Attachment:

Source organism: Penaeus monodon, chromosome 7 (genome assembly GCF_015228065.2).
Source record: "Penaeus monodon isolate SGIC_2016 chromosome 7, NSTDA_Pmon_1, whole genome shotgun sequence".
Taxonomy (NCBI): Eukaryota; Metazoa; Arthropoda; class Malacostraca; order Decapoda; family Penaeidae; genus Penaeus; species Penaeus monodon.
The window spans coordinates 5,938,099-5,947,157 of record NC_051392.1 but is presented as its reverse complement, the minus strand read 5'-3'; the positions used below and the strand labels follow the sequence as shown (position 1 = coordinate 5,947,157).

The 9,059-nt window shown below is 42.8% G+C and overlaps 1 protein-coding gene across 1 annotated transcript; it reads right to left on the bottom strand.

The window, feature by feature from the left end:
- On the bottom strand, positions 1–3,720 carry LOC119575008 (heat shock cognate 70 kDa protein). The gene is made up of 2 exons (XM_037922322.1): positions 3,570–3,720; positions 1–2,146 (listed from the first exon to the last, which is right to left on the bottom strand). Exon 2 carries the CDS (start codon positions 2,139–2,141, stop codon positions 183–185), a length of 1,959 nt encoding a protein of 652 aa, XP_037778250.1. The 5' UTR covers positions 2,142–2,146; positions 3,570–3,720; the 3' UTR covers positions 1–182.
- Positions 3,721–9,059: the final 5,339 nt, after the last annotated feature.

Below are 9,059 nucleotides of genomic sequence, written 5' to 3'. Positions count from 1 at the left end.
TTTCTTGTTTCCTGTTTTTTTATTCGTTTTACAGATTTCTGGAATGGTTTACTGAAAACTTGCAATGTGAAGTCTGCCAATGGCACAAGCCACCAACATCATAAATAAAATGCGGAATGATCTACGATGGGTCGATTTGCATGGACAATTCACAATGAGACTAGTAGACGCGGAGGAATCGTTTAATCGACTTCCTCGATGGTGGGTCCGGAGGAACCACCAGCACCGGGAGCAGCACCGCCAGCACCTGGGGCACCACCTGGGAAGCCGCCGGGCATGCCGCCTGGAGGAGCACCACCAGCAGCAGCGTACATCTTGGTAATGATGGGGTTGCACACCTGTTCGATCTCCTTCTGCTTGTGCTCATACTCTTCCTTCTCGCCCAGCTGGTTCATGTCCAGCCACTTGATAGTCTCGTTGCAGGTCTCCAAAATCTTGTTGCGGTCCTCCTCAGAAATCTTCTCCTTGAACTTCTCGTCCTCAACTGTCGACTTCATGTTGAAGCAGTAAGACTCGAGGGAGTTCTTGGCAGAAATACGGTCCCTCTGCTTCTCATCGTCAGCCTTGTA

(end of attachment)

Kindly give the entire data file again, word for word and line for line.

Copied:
Source organism: Penaeus monodon, chromosome 7 (genome assembly GCF_015228065.2).
Source record: "Penaeus monodon isolate SGIC_2016 chromosome 7, NSTDA_Pmon_1, whole genome shotgun sequence".
Taxonomy (NCBI): Eukaryota; Metazoa; Arthropoda; class Malacostraca; order Decapoda; family Penaeidae; genus Penaeus; species Penaeus monodon.
The window spans coordinates 5,938,099-5,947,157 of record NC_051392.1 but is presented as its reverse complement, the minus strand read 5'-3'; the positions used below and the strand labels follow the sequence as shown (position 1 = coordinate 5,947,157).

The 9,059-nt window shown below is 42.8% G+C and overlaps 1 protein-coding gene across 1 annotated transcript; it reads right to left on the bottom strand.

The window, feature by feature from the left end:
- On the bottom strand, positions 1–3,720 carry LOC119575008 (heat shock cognate 70 kDa protein). The gene is made up of 2 exons (XM_037922322.1): positions 3,570–3,720; positions 1–2,146 (listed from the first exon to the last, which is right to left on the bottom strand). Exon 2 carries the CDS (start codon positions 2,139–2,141, stop codon positions 183–185), a length of 1,959 nt encoding a protein of 652 aa, XP_037778250.1. The 5' UTR covers positions 2,142–2,146; positions 3,570–3,720; the 3' UTR covers positions 1–182.
- Positions 3,721–9,059: the final 5,339 nt, after the last annotated feature.

Below are 9,059 nucleotides of genomic sequence, written 5' to 3'. Positions count from 1 at the left end.
TTTCTTGTTTCCTGTTTTTTTATTCGTTTTACAGATTTCTGGAATGGTTTACTGAAAACTTGCAATGTGAAGTCTGCCAATGGCACAAGCCACCAACATCATAAATAAAATGCGGAATGATCTACGATGGGTCGATTTGCATGGACAATTCACAATGAGACTAGTAGACGCGGAGGAATCGTTTAATCGACTTCCTCGATGGTGGGTCCGGAGGAACCACCAGCACCGGGAGCAGCACCGCCAGCACCTGGGGCACCACCTGGGAAGCCGCCGGGCATGCCGCCTGGAGGAGCACCACCAGCAGCAGCGTACATCTTGGTAATGATGGGGTTGCACACCTGTTCGATCTCCTTCTGCTTGTGCTCATACTCTTCCTTCTCGCCCAGCTGGTTCATGTCCAGCCACTTGATAGTCTCGTTGCAGGTCTCCAAAATCTTGTTGCGGTCCTCCTCAGAAATCTTCTCCTTGAACTTCTCGTCCTCAACTGTCGACTTCATGTTGAAGCAGTAAGACTCGAGGGAGTTCTTGGCAGAAATACGGTCCCTCTGCTTCTCATCGTCAGCCTTGTA